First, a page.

Open data in building resilience to recurrent natural hazards in remote mountainous communities of Nepal

Parajuli, B.P., Shakya, P., Khadka, P., Liu, W. ORCID:, & Pudasaini, U. (2020). Open data in building resilience to recurrent natural hazards in remote mountainous communities of Nepal. DOI:10.5194/egusphere-egu2020-4761. In: European Geosciences Union (EGU) General Assembly 2020, 4-8 May 2020, Vienna, Austria.

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The concept of using open data in development planning and resilience building to frequent environmental hazards has gained substantial momentum in recent years. It is helpful in better understanding local capacities and associated risks to develop appropriate risk reduction strategies. Currently, lack of accurate and sufficient data has contributed to increased environmental risks, preventing local planners the opportunity to consider these risks in advance. To fulfil this gap, this study presents an innovative approach of using openly available platforms to map locally available resources and associated risks in two remote communities of Nepal. The study also highlights the possibility of using the combined knowledge of technical persons and citizen scientists to collect geo-spatial data to support proper decision making. We harnessed the power of citizen scientists to collect geo-spatial data by training them on currently available tools and platforms. Also, we equipped these communities with the necessary instruments to collect location based data. Later, these data collected by citizen scientists were uploaded in the online platforms. The collected data are freely accessible to community members, government and humanitarian actors which could be used for development planning and risk reduction. Moreover, the information co-generated by local communities and scientists could be crucial for local government bodies to plan activities related to disaster risk reduction. Through the piloting in two communities of Nepal, we have found that using open data platforms for collecting and analysing location based data has a mutual benefit to researchers and communities. These data could be vital in understanding the local landscape of development, environmental risk and distribution of resources. Furthermore, it enables both researchers and local people to transfer the technical knowledge, collect location specific data and use them in better decision making.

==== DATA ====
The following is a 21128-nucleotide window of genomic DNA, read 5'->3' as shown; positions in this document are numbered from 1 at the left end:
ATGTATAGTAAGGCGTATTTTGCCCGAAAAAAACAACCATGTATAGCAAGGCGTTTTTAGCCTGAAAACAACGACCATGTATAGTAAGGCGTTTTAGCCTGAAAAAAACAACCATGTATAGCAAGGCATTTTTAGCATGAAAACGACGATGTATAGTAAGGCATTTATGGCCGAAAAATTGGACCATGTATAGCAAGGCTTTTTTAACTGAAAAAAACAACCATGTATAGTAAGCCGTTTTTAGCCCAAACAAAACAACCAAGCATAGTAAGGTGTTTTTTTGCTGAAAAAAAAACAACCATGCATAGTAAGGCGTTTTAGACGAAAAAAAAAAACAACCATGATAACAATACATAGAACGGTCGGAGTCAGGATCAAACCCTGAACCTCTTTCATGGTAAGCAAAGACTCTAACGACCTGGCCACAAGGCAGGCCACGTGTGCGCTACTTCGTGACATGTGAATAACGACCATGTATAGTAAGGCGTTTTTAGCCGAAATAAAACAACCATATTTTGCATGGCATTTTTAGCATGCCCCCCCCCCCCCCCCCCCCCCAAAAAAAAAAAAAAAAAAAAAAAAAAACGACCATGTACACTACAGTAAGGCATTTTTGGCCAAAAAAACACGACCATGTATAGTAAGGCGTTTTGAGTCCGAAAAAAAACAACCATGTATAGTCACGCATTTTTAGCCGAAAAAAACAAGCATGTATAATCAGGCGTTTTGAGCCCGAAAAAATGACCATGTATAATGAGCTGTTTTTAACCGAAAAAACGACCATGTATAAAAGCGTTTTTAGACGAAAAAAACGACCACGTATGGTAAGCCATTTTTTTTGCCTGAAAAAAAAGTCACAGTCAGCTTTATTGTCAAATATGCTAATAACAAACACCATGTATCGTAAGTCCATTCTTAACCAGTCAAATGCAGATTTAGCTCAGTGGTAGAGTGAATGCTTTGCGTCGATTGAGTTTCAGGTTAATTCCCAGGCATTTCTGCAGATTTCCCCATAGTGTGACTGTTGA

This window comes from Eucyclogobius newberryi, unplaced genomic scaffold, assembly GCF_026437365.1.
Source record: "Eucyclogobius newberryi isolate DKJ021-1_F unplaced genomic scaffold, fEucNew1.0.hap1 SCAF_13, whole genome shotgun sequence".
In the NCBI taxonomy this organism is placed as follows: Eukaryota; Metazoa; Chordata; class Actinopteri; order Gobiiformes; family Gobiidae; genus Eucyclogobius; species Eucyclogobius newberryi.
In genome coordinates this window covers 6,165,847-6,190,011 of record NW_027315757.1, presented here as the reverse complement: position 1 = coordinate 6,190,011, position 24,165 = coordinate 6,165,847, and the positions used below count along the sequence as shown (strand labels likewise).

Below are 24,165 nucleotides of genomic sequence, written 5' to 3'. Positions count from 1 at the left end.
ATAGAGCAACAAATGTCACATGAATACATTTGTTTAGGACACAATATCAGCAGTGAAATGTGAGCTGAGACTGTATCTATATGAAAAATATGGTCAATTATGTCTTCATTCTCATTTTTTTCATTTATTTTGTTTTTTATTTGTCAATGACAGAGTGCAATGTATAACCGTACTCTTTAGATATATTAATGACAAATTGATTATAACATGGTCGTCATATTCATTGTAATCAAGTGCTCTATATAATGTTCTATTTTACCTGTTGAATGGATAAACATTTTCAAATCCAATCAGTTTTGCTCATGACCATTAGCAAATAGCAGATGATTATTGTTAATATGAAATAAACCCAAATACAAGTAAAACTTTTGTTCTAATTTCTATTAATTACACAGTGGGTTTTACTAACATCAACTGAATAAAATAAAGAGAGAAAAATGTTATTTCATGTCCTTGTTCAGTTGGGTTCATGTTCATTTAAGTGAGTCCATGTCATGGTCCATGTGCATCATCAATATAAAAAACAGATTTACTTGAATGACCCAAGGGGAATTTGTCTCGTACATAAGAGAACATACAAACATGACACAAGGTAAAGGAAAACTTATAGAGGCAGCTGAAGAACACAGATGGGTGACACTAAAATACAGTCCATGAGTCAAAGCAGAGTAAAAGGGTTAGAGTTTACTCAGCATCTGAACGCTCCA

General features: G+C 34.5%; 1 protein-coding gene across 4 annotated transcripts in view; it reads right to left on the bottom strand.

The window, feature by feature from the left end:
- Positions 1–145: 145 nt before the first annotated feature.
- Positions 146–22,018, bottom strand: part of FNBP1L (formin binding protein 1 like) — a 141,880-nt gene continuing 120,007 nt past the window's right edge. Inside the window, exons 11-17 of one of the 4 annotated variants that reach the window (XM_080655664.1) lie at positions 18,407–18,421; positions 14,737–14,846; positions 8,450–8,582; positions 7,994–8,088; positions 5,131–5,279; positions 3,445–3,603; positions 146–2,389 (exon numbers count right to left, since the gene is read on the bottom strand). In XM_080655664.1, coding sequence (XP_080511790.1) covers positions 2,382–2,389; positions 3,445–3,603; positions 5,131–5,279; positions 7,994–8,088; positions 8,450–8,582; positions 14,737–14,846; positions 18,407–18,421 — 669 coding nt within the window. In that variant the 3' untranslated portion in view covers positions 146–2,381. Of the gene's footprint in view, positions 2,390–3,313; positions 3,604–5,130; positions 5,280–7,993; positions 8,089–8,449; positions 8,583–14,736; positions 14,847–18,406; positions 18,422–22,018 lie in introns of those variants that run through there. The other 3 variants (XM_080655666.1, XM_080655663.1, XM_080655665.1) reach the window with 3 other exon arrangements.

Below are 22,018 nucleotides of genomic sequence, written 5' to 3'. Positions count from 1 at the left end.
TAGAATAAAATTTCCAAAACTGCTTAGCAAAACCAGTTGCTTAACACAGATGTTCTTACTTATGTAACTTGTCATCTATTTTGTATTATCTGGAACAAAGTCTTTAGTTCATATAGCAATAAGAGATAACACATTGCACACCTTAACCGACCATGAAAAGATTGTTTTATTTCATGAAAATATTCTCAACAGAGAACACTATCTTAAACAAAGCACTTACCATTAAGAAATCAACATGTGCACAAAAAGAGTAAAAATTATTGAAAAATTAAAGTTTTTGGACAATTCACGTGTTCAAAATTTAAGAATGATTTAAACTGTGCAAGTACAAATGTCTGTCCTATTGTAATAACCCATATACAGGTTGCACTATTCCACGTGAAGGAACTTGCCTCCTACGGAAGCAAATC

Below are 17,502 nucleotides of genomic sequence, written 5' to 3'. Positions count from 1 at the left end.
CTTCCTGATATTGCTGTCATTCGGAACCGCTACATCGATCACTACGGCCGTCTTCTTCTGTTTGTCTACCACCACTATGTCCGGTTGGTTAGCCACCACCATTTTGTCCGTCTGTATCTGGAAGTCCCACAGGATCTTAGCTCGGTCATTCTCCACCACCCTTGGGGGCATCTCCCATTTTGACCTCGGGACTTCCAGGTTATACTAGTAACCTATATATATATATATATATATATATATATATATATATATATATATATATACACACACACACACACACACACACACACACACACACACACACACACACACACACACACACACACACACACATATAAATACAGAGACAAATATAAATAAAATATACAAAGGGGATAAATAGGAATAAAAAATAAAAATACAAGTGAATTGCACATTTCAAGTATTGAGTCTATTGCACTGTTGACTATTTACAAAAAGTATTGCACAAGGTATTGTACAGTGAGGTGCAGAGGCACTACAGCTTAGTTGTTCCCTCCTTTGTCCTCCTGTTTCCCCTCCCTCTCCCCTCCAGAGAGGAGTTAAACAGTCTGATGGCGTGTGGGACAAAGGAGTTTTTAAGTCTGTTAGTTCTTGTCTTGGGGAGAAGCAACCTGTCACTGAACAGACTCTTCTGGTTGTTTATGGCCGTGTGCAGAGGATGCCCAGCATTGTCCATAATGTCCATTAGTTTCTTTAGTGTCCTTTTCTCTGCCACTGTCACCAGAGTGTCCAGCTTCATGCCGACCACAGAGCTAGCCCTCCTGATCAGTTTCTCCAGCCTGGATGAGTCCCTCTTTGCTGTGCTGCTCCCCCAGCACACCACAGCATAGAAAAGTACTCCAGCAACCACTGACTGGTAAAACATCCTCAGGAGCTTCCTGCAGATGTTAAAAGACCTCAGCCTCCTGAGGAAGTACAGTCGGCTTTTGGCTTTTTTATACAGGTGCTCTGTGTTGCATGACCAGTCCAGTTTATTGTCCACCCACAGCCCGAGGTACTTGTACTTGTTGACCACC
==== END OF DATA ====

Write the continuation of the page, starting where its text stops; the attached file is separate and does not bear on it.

Item Type: Conference or Workshop Item (Paper)
Research Programs: Risk & Resilience (RISK)
Depositing User: Luke Kirwan
Date Deposited: 04 May 2020 08:17
Last Modified: 27 Aug 2021 17:32

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